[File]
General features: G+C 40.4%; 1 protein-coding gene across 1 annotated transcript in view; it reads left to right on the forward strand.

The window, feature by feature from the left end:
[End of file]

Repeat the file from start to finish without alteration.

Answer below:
General features: G+C 40.4%; 1 protein-coding gene across 1 annotated transcript in view; it reads left to right on the forward strand.

The window, feature by feature from the left end: